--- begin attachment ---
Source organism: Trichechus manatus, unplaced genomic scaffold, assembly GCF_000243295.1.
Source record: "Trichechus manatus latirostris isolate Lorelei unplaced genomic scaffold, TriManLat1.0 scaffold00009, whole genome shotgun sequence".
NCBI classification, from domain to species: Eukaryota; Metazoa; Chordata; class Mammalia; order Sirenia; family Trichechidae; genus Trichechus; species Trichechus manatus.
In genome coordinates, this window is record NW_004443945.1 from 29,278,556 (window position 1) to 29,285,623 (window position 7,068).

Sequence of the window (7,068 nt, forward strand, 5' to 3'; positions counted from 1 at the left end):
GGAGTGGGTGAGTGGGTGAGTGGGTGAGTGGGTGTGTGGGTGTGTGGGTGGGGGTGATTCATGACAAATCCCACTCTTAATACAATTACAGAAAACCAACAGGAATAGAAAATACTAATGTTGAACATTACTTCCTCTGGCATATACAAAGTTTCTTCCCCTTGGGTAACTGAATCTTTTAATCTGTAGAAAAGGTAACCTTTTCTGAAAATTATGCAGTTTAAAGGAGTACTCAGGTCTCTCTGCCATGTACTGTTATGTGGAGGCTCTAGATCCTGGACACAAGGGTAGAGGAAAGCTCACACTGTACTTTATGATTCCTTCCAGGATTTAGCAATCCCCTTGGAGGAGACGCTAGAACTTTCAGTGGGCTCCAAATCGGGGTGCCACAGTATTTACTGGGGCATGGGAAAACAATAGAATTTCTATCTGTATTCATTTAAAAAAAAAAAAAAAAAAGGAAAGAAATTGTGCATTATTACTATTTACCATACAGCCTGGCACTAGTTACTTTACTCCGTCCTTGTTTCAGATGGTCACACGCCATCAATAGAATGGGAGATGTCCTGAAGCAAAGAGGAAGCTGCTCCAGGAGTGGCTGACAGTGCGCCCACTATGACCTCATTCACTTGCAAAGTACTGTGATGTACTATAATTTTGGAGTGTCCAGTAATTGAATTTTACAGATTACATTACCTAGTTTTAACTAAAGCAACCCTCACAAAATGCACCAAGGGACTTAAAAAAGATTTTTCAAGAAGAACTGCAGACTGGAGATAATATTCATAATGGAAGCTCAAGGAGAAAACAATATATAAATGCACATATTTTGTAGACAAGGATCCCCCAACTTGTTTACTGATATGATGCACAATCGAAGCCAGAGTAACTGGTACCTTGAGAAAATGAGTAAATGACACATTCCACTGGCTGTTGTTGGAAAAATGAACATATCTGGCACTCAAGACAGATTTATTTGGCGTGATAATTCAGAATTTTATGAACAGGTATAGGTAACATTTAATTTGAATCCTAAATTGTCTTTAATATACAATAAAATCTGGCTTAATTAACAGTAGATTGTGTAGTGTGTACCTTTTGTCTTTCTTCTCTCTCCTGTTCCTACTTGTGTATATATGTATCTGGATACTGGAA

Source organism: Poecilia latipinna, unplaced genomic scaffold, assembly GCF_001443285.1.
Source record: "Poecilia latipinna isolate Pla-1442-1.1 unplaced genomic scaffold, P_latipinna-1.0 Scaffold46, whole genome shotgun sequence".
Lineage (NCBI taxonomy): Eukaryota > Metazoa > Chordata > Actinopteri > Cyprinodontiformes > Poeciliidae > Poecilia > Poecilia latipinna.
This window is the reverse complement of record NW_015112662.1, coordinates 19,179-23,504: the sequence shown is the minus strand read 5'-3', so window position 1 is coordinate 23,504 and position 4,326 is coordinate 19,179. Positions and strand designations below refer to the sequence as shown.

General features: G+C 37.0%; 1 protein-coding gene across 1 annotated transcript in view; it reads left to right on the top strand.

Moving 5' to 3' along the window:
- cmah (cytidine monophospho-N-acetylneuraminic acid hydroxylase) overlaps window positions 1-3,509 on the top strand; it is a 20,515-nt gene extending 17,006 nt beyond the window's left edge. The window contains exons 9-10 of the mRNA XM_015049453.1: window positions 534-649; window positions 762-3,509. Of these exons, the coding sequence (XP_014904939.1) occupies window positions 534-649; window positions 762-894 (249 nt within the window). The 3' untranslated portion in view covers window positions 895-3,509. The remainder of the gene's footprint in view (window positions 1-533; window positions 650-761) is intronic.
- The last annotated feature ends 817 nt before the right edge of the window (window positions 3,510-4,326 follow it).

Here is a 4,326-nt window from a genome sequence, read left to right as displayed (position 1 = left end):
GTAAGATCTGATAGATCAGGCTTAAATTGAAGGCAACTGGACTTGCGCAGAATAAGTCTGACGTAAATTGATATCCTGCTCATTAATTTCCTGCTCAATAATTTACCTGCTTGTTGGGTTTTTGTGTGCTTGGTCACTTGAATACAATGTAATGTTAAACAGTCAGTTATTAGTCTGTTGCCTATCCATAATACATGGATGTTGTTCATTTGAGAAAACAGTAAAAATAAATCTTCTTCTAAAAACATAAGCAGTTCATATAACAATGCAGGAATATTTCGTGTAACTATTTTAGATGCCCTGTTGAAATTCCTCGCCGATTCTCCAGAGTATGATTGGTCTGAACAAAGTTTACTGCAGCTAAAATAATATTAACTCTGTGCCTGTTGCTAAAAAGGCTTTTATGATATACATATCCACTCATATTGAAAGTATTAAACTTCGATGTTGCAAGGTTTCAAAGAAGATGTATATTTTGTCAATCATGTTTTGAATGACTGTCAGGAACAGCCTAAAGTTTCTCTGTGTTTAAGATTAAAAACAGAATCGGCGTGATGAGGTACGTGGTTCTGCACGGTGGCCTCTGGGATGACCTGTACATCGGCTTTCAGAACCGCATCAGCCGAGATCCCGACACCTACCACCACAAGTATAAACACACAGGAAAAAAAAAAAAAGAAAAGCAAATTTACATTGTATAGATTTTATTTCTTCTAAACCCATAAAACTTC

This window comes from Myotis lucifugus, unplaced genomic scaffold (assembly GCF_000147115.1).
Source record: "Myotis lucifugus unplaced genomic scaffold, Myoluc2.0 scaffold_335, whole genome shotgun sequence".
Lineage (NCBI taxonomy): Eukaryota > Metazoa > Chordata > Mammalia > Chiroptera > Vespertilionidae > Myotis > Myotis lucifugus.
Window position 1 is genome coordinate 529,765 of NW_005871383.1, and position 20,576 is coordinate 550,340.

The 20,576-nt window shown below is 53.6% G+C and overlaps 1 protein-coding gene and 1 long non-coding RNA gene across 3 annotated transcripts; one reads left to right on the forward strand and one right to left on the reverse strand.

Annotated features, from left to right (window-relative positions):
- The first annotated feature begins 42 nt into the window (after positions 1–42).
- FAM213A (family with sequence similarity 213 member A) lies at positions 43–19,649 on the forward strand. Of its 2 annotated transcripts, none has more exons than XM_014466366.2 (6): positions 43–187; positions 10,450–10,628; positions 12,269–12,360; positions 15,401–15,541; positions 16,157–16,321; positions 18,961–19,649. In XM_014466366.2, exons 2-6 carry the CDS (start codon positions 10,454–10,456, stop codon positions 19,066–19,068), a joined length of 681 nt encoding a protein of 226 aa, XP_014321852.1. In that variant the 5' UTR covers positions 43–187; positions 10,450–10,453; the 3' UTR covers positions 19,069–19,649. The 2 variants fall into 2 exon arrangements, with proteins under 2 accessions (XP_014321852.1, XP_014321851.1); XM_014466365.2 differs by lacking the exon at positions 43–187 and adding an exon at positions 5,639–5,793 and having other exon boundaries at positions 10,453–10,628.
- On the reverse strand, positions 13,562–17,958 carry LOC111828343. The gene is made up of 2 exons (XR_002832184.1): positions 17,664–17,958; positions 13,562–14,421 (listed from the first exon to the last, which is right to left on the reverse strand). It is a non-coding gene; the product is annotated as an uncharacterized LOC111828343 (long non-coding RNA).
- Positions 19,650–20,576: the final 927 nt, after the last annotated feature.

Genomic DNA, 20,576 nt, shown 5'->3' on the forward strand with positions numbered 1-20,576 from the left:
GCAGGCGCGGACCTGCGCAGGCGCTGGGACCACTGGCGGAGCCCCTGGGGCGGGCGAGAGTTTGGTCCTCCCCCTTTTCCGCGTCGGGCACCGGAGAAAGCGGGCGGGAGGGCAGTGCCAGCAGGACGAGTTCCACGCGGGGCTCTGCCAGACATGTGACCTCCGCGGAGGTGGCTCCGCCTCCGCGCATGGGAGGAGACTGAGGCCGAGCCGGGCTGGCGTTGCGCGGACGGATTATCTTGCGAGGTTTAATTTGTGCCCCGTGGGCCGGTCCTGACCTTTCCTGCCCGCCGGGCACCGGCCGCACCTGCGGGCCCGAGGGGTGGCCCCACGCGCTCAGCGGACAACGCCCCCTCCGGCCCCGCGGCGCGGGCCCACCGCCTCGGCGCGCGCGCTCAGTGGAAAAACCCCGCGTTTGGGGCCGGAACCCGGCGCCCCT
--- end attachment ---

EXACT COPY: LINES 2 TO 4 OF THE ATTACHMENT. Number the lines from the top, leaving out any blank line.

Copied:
Source record: "Trichechus manatus latirostris isolate Lorelei unplaced genomic scaffold, TriManLat1.0 scaffold00009, whole genome shotgun sequence".
NCBI classification, from domain to species: Eukaryota; Metazoa; Chordata; class Mammalia; order Sirenia; family Trichechidae; genus Trichechus; species Trichechus manatus.
In genome coordinates, this window is record NW_004443945.1 from 29,278,556 (window position 1) to 29,285,623 (window position 7,068).